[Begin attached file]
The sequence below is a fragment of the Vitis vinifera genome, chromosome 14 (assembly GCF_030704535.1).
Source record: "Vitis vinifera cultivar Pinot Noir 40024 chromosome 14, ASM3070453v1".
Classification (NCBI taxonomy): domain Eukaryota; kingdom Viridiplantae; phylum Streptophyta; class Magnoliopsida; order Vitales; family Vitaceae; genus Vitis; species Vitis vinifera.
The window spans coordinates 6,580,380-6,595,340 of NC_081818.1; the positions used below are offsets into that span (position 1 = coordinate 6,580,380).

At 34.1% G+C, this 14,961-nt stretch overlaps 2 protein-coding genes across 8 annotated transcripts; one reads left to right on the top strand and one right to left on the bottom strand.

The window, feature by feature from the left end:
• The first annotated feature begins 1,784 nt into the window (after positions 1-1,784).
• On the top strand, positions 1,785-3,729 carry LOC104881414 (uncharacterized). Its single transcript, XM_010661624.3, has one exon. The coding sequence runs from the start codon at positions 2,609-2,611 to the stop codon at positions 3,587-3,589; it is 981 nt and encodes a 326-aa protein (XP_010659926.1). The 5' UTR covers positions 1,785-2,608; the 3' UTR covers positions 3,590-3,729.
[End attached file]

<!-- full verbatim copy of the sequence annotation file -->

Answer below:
The sequence below is a fragment of the Vitis vinifera genome, chromosome 14 (assembly GCF_030704535.1).
Source record: "Vitis vinifera cultivar Pinot Noir 40024 chromosome 14, ASM3070453v1".
Classification (NCBI taxonomy): domain Eukaryota; kingdom Viridiplantae; phylum Streptophyta; class Magnoliopsida; order Vitales; family Vitaceae; genus Vitis; species Vitis vinifera.
The window spans coordinates 6,580,380-6,595,340 of NC_081818.1; the positions used below are offsets into that span (position 1 = coordinate 6,580,380).

At 34.1% G+C, this 14,961-nt stretch overlaps 2 protein-coding genes across 8 annotated transcripts; one reads left to right on the top strand and one right to left on the bottom strand.

The window, feature by feature from the left end:
• The first annotated feature begins 1,784 nt into the window (after positions 1-1,784).
• On the top strand, positions 1,785-3,729 carry LOC104881414 (uncharacterized). Its single transcript, XM_010661624.3, has one exon. The coding sequence runs from the start codon at positions 2,609-2,611 to the stop codon at positions 3,587-3,589; it is 981 nt and encodes a 326-aa protein (XP_010659926.1). The 5' UTR covers positions 1,785-2,608; the 3' UTR covers positions 3,590-3,729.